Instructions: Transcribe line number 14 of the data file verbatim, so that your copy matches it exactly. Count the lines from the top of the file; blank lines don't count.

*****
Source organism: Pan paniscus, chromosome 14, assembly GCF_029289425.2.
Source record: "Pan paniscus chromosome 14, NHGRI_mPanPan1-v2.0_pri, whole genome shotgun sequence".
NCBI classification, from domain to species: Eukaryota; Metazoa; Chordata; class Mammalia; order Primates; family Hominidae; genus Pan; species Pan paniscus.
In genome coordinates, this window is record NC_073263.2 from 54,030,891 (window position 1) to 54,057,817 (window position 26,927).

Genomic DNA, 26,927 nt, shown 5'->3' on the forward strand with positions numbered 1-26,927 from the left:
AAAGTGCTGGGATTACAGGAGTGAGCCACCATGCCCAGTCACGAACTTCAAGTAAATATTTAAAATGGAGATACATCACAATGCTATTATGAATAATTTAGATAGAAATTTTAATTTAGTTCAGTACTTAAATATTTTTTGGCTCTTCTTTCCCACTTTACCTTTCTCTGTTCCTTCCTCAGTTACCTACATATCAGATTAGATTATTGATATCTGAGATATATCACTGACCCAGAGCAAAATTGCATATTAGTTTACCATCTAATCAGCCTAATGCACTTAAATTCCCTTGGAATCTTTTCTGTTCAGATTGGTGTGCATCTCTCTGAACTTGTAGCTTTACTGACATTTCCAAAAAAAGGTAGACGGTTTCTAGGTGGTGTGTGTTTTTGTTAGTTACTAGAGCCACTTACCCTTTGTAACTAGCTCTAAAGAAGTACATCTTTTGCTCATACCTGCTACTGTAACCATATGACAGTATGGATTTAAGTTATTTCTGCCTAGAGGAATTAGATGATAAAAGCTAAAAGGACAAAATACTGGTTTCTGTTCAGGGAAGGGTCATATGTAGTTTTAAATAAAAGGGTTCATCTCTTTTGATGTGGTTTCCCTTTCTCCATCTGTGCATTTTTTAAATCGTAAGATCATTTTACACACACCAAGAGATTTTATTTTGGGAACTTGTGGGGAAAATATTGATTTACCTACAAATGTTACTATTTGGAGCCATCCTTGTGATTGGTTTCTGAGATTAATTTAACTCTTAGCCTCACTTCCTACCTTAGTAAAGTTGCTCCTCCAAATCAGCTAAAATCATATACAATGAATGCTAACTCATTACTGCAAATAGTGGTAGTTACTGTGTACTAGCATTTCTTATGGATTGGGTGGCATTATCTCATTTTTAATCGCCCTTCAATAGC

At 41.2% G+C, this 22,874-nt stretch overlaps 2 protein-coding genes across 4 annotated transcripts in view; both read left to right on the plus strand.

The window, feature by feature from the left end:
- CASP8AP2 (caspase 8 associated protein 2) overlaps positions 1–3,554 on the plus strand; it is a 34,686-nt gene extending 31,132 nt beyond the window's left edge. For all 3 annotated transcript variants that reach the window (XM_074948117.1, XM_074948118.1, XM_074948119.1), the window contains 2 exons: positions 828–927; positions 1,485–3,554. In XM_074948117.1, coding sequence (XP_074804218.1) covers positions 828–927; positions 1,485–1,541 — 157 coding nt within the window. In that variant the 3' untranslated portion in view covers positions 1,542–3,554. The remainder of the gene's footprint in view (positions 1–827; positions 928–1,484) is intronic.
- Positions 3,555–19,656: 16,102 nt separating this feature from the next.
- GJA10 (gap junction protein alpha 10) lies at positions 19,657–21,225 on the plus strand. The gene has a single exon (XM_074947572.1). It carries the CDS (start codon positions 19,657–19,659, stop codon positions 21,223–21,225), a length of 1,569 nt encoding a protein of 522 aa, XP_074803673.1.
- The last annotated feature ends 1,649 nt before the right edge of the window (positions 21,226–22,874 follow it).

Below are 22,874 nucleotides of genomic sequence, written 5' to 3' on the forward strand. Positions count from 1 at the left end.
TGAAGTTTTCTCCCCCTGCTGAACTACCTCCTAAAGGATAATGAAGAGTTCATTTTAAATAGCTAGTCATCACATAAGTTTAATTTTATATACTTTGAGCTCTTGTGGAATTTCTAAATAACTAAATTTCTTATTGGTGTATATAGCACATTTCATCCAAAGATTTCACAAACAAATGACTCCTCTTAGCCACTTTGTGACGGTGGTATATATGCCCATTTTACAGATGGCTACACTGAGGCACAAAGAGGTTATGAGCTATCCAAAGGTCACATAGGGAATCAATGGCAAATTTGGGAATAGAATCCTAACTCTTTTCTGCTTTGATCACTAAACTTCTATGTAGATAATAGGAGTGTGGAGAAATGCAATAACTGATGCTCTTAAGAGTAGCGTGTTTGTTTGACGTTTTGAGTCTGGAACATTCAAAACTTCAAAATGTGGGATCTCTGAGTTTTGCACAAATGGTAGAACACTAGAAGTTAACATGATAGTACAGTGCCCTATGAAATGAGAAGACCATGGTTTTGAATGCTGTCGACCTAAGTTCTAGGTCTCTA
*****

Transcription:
TGAAGTTTTCTCCCCCTGCTGAACTACCTCCTAAAGGATAATGAAGAGTTCATTTTAAATAGCTAGTCATCACATAAGTTTAATTTTATATACTTTGAGCTCTTGTGGAATTTCTAAATAACTAAATTTCTTATTGGTGTATATAGCACATTTCATCCAAAGATTTCACAAACAAATGACTCCTCTTAGCCACTTTGTGACGGTGGTATATATGCCCATTTTACAGATGGCTACACTGAGGCACAAAGAGGTTATGAGCTATCCAAAGGTCACATAGGGAATCAATGGCAAATTTGGGAATAGAATCCTAACTCTTTTCTGCTTTGATCACTAAACTTCTATGTAGATAATAGGAGTGTGGAGAAATGCAATAACTGATGCTCTTAAGAGTAGCGTGTTTGTTTGACGTTTTGAGTCTGGAACATTCAAAACTTCAAAATGTGGGATCTCTGAGTTTTGCACAAATGGTAGAACACTAGAAGTTAACATGATAGTACAGTGCCCTATGAAATGAGAAGACCATGGTTTTGAATGCTGTCGACCTAAGTTCTAGGTCTCTA